To me, recovery means that I love my body enough to realize that I cannot drink all the time.  It’s listening to my belly when it says that hard liquor is no good for me.  It’s having water with beer because I’m using the liquid carbs to recover.  It’s having purpose at my job I value enough to not show up hungover.  Its service work to others in my community who are in the grips of addiction.  It’s my values, my plans, my life goals.  I’ve come too far to fall victim to the fuzzy life I lived previously.

There is more than ample evidence that shows addiction is a solvable coping problem rather than a chronic recurring disease.  Being positively engaged with life encourages better coping skills and natural recovery. A number of long-term studies support this idea. Some positive engagement in my life includes a few beers at the local pub.  Sometimes wine with a fancy dinner.  I don’t have to wear a scarlet letter.  I can choose moderation.  I’ve often felt the only space where anyone is shamed for drinking is the rooms of AA.  It’s AA that plans the seeds of distrust and doubt.  Your own mind becomes the enemy when it is the exact tool that can heal you.

And so, I tell folks I’m in recovery.  I attend counseling to manage my anxiety and depression that have led to substance abuse in the past.  I perform service work at least once weekly to help impart tools that keep me healthy and engaged in life.  I create space for others as they work through relapses and we all begin to cultivate forgiveness of ourselves and others.  And, to me, recovery is simply self-love.  It’s the highest form of grace.  It’s accepting ourselves exactly where we are.  And then we can begin to change.

Anorexia, Body Image, Bulimia, character study, depression, eccentric, Existentialism, Expansion, Fear, Health Issues, Mental Health, Micro Non-Fiction, Mindfulness, Non-Fiction, poverty, PTSD, Running, Self Growth, Self Love, Self Reflection, Universiality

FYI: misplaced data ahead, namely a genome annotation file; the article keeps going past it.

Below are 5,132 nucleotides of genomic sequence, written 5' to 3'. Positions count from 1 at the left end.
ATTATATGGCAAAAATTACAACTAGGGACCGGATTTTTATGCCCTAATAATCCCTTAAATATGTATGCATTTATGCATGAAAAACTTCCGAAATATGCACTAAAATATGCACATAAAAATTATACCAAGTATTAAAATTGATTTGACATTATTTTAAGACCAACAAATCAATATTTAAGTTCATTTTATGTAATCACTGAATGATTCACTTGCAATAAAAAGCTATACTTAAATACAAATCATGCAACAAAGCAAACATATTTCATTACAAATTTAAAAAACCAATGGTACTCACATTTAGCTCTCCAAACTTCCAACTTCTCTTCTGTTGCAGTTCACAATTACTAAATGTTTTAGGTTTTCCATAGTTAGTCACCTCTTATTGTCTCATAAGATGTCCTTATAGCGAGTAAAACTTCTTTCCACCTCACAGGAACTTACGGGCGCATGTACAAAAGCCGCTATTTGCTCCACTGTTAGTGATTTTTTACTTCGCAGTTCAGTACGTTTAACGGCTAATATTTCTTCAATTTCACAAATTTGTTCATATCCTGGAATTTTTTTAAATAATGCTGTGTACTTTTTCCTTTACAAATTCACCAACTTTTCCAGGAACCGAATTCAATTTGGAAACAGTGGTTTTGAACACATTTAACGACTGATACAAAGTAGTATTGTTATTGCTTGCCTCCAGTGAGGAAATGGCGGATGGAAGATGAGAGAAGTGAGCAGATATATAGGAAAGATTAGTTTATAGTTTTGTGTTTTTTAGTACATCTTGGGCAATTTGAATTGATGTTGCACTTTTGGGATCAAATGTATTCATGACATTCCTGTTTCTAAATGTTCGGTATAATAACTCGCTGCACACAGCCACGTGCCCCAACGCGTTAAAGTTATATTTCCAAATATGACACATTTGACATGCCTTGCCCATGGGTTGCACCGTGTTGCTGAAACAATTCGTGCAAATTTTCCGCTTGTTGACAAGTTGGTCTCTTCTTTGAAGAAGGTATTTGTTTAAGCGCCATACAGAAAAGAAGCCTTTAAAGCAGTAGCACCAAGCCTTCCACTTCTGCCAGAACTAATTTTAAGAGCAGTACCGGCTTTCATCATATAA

an open letter to my body

Dear Body,

I am very sorry for the way I have treated you lately and in the past.  I want so much to have a good relationship with you but I become jealous.  I become insecure.  To come to intimacy with you I must practice unconditional love.  I’m not there yet.  I stare in the big mirror in yoga class and words HATE HATE HATE HATE just keep popping up over and over as I notice thighs like trunks of trees and flat saggy bottom pulled down by gravity.

I ask you how many squats I must do, bottom, to make you like a shelf and you say that is not how it works, you say you are like my ski slope nose and are just a part of me.  And you ask me, why must I change when this is who I am?  I turn away and avoid looking at you in the mirror but sometimes see you flopping around in my shadow as I run and I despise you for hurting my ego.

I know the shape of my skeleton is only slightly different from the shapes of bones around me but when I got a DEXA body scan and saw pillows of fat around my hips I cried.  I cried myself to sleep 30% body fat even as I restrict my diet and workout four hours a day.  Please leave my bones, fat, please go away and help me to sleep better at night with your weight lifted from my hips.

And you, small breasts, what of you?  I thought you would grow and yet you remain the same small shape, barely a handful, appearing like small bumps in comparison to my thighs. I have no trust for the man who says he likes my huge bottom and small breasts.  I cannot believe that. You are a sociopath anyway and this just compounds the problem as the external world validates what I already think—no one could possibly love this body and he is lying.

Then others speak of body acceptance and these are the same folks who have bodies of fairies or who are so obese that to continue to accept means horrible medical consequences.  It’s very hard for me to hear them say breathe, love, change your thinking, eat for nourishment.  I do these things and yet the feel of any bra or pair of pants sinking into pockets of fat is enough to drive me to punch the walls of my home. I see these holes knowing where they came from.  Self-hate. I fix the holes until the next time I become so irritable with weight gain i scream and cry and punch. Do you hear me yet, body?

I meet men who say they love me but manipulate me telling me how very unattractive my insecurities are and I sink deeper and deeper and tears become more and more frequent as I tell him I am human, we are all insecure about a few things.  He walks away saying I text too much and he has worked on himself too long that my unhappiness with my body would make him feel uncomfortable.  I know the faulty thinking in this, body.  This has gone beyond knowing and my soul is bruised.  I let my spirit become deadened by the weight of you, body.